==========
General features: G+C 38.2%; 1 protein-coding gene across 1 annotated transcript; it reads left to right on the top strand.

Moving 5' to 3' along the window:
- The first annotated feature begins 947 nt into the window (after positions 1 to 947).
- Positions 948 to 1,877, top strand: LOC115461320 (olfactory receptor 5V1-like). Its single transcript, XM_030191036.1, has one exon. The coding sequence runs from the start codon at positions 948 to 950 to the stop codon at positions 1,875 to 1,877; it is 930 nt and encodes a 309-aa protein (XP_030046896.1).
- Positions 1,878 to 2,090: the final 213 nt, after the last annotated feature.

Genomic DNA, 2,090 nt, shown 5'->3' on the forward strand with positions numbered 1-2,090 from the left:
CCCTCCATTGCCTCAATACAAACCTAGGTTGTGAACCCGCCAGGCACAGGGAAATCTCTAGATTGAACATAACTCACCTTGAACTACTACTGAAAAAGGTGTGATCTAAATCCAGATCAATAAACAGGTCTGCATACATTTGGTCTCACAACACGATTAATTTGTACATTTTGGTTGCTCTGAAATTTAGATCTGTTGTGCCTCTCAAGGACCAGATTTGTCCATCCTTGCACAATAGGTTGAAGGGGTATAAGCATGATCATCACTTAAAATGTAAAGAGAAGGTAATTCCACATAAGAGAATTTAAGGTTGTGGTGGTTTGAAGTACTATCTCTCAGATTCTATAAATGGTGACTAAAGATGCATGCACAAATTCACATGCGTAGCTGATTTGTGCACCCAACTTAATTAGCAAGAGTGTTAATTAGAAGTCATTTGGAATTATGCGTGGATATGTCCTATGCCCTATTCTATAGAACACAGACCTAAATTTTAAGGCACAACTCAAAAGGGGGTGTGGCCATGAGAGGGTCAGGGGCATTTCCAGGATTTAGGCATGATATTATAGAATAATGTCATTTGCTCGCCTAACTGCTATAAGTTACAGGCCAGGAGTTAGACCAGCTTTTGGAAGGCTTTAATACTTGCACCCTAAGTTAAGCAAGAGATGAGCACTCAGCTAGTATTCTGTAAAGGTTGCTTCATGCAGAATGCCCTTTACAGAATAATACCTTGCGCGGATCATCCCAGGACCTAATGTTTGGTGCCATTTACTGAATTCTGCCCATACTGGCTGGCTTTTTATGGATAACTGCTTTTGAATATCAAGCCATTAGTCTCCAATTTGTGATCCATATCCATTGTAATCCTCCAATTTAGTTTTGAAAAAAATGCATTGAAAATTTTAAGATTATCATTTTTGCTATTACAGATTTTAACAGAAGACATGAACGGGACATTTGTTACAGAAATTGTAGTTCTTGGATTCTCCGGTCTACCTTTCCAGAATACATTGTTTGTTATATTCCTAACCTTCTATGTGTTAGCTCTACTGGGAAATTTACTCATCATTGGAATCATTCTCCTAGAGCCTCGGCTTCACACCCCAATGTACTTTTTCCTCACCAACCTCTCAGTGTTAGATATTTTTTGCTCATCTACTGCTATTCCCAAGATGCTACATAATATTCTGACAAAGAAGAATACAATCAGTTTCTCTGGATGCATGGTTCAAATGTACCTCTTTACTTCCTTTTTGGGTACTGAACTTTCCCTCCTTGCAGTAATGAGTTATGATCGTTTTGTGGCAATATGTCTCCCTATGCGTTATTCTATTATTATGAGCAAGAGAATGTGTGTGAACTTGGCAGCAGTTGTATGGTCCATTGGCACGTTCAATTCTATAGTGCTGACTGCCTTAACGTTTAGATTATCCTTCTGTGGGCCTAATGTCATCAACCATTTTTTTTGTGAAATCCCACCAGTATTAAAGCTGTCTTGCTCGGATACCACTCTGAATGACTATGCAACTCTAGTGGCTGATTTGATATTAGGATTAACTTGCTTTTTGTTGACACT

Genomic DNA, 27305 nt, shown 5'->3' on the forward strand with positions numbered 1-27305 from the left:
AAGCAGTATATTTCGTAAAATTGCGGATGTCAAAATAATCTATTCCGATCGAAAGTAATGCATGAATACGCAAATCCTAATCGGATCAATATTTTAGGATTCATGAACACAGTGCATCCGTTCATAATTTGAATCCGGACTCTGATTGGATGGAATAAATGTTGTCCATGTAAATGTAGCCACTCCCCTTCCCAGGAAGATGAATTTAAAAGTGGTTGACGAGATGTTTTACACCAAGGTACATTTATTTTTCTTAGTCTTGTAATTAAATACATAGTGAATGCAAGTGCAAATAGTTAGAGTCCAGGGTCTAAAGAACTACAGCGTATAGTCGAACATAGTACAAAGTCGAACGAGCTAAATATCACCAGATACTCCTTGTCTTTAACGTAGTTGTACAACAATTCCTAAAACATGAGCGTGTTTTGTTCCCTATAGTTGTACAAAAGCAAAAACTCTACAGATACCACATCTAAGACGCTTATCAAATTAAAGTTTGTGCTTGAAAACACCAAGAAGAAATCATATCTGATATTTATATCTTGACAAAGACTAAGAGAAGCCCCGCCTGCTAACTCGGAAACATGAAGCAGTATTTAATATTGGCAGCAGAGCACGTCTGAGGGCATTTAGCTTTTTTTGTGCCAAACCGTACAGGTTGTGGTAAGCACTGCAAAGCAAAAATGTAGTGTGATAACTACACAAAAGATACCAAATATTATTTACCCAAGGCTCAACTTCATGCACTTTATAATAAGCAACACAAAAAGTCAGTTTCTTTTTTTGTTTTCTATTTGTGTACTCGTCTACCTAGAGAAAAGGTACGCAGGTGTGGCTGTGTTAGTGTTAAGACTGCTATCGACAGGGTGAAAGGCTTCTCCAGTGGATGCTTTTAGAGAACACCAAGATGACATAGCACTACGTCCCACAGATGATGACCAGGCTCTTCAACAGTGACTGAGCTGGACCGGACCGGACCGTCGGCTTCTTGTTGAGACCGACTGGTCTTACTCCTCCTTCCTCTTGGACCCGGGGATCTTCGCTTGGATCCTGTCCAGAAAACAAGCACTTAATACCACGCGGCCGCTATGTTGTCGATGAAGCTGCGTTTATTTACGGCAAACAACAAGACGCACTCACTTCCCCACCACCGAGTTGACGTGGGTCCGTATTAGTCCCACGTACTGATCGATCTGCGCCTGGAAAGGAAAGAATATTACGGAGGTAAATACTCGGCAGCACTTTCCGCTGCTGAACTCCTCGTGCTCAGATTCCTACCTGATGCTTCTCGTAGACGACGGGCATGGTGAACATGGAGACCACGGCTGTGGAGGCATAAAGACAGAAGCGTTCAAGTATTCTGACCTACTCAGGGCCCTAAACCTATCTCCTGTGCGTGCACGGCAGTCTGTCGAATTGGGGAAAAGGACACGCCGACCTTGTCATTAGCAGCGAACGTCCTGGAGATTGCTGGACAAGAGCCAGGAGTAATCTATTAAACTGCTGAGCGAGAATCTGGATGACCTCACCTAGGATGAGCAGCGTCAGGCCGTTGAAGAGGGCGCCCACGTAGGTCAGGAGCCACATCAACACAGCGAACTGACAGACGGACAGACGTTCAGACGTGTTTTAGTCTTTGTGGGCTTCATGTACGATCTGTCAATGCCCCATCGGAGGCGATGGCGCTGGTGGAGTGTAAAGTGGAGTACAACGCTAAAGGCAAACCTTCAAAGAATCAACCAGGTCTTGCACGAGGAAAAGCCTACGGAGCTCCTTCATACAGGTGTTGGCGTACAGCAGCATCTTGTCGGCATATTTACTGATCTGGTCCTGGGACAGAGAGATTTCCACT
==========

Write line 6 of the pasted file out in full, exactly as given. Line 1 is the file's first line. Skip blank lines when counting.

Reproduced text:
Genomic DNA, 2,090 nt, shown 5'->3' on the forward strand with positions numbered 1-2,090 from the left: